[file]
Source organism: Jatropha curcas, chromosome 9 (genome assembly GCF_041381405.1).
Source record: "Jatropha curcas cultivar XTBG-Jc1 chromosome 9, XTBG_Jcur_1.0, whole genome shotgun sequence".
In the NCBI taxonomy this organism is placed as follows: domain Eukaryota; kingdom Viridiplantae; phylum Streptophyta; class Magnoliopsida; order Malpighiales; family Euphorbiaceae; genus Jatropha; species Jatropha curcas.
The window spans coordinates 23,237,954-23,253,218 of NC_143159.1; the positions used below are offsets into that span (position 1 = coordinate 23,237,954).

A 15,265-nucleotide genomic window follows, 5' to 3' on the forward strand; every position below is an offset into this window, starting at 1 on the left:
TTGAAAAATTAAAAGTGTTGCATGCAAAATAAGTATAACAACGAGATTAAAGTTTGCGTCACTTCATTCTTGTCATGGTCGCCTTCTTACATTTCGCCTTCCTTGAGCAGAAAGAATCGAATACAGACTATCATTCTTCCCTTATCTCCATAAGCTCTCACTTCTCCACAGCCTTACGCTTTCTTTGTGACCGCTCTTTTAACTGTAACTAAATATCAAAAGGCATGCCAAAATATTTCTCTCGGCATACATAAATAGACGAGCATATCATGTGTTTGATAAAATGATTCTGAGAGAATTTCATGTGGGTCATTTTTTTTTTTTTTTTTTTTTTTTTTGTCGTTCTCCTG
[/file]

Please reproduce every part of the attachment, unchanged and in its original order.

Source organism: Jatropha curcas, chromosome 9 (genome assembly GCF_041381405.1).
Source record: "Jatropha curcas cultivar XTBG-Jc1 chromosome 9, XTBG_Jcur_1.0, whole genome shotgun sequence".
In the NCBI taxonomy this organism is placed as follows: domain Eukaryota; kingdom Viridiplantae; phylum Streptophyta; class Magnoliopsida; order Malpighiales; family Euphorbiaceae; genus Jatropha; species Jatropha curcas.
The window spans coordinates 23,237,954-23,253,218 of NC_143159.1; the positions used below are offsets into that span (position 1 = coordinate 23,237,954).

A 15,265-nucleotide genomic window follows, 5' to 3' on the forward strand; every position below is an offset into this window, starting at 1 on the left:
TTGAAAAATTAAAAGTGTTGCATGCAAAATAAGTATAACAACGAGATTAAAGTTTGCGTCACTTCATTCTTGTCATGGTCGCCTTCTTACATTTCGCCTTCCTTGAGCAGAAAGAATCGAATACAGACTATCATTCTTCCCTTATCTCCATAAGCTCTCACTTCTCCACAGCCTTACGCTTTCTTTGTGACCGCTCTTTTAACTGTAACTAAATATCAAAAGGCATGCCAAAATATTTCTCTCGGCATACATAAATAGACGAGCATATCATGTGTTTGATAAAATGATTCTGAGAGAATTTCATGTGGGTCATTTTTTTTTTTTTTTTTTTTTTTTTTGTCGTTCTCCTG